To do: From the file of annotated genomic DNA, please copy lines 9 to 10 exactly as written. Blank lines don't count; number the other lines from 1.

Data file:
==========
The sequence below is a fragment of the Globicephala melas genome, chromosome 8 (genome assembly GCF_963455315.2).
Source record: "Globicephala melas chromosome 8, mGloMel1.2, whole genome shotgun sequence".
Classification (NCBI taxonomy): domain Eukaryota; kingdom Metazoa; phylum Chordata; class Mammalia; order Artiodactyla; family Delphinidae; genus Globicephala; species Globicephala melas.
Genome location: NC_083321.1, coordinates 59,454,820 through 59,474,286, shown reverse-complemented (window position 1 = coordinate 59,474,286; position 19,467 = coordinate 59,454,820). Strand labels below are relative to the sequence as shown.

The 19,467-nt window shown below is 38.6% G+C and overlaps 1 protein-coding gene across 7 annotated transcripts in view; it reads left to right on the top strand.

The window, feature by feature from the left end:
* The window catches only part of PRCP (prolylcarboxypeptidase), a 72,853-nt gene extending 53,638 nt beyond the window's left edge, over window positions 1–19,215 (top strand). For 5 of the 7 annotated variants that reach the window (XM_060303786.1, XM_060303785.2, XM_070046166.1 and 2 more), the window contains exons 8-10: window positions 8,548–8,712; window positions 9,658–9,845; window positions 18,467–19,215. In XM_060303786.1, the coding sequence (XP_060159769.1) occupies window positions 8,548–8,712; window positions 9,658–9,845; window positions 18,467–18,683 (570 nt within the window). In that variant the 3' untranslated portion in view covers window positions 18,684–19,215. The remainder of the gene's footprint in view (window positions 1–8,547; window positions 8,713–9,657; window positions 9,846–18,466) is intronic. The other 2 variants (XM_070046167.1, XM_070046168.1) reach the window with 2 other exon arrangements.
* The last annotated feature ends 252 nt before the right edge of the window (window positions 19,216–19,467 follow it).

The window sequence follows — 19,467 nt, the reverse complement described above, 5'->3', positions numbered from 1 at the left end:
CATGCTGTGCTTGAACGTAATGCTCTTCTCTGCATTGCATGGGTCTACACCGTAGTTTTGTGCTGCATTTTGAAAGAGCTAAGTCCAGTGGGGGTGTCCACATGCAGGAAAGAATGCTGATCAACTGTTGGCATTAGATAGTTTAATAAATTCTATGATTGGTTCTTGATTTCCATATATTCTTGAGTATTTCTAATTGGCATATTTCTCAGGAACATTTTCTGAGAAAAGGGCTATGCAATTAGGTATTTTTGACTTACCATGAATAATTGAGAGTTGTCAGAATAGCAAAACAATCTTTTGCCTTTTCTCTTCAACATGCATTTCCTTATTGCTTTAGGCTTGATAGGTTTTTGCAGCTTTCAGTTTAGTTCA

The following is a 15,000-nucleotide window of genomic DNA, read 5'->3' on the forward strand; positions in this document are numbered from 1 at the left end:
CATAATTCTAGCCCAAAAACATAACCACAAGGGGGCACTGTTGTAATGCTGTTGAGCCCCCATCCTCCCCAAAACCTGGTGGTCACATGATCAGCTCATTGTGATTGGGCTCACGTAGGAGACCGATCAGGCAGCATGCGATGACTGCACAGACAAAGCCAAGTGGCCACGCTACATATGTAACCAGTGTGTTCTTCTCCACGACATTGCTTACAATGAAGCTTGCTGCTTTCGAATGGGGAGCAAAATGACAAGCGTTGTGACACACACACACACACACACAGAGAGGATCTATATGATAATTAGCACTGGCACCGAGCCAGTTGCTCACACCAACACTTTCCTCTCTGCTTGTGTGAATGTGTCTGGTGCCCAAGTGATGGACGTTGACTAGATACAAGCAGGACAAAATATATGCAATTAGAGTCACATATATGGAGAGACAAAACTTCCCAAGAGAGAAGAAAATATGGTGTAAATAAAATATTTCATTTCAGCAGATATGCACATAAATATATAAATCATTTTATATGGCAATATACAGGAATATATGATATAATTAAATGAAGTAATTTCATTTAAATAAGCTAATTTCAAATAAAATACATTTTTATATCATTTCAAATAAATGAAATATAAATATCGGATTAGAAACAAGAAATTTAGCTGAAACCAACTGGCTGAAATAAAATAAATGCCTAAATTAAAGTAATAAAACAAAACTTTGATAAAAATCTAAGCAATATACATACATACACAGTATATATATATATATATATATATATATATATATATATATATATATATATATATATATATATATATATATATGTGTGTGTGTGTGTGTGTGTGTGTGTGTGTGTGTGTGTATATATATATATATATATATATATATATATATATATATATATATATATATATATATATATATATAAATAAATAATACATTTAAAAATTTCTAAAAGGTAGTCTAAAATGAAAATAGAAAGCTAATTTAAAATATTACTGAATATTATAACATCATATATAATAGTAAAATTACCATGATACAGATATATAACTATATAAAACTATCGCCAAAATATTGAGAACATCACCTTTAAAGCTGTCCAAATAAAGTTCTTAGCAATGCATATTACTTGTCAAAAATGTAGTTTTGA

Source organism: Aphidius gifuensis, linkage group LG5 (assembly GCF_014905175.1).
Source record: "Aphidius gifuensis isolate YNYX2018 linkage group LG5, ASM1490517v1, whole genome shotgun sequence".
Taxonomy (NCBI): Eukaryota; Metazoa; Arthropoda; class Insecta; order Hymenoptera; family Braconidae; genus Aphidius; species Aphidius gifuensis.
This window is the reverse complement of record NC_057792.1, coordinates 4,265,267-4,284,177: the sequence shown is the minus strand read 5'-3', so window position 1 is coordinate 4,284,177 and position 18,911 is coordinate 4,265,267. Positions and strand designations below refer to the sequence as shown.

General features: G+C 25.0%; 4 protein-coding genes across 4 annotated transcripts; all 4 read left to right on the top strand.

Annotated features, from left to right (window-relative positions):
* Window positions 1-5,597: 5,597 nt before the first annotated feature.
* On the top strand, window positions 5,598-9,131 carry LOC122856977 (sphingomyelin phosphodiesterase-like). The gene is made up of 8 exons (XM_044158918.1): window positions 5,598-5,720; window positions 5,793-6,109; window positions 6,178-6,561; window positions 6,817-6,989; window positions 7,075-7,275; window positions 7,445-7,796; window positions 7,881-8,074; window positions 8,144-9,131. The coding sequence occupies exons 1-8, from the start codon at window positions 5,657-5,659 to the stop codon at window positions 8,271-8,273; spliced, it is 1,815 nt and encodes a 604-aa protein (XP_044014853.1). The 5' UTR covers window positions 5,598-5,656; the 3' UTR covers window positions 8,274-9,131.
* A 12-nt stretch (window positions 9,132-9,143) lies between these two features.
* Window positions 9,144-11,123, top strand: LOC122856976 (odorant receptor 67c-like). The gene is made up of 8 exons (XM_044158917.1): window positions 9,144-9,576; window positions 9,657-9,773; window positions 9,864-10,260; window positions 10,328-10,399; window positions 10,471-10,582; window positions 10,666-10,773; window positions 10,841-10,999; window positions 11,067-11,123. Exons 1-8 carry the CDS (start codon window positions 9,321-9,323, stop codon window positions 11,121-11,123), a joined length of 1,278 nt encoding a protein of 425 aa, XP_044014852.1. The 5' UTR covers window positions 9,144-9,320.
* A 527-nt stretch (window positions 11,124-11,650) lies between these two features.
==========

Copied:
The window sequence follows — 19,467 nt, the reverse complement described above, 5'->3', positions numbered from 1 at the left end:
CATGCTGTGCTTGAACGTAATGCTCTTCTCTGCATTGCATGGGTCTACACCGTAGTTTTGTGCTGCATTTTGAAAGAGCTAAGTCCAGTGGGGGTGTCCACATGCAGGAAAGAATGCTGATCAACTGTTGGCATTAGATAGTTTAATAAATTCTATGATTGGTTCTTGATTTCCATATATTCTTGAGTATTTCTAATTGGCATATTTCTCAGGAACATTTTCTGAGAAAAGGGCTATGCAATTAGGTATTTTTGACTTACCATGAATAATTGAGAGTTGTCAGAATAGCAAAACAATCTTTTGCCTTTTCTCTTCAACATGCATTTCCTTATTGCTTTAGGCTTGATAGGTTTTTGCAGCTTTCAGTTTAGTTCA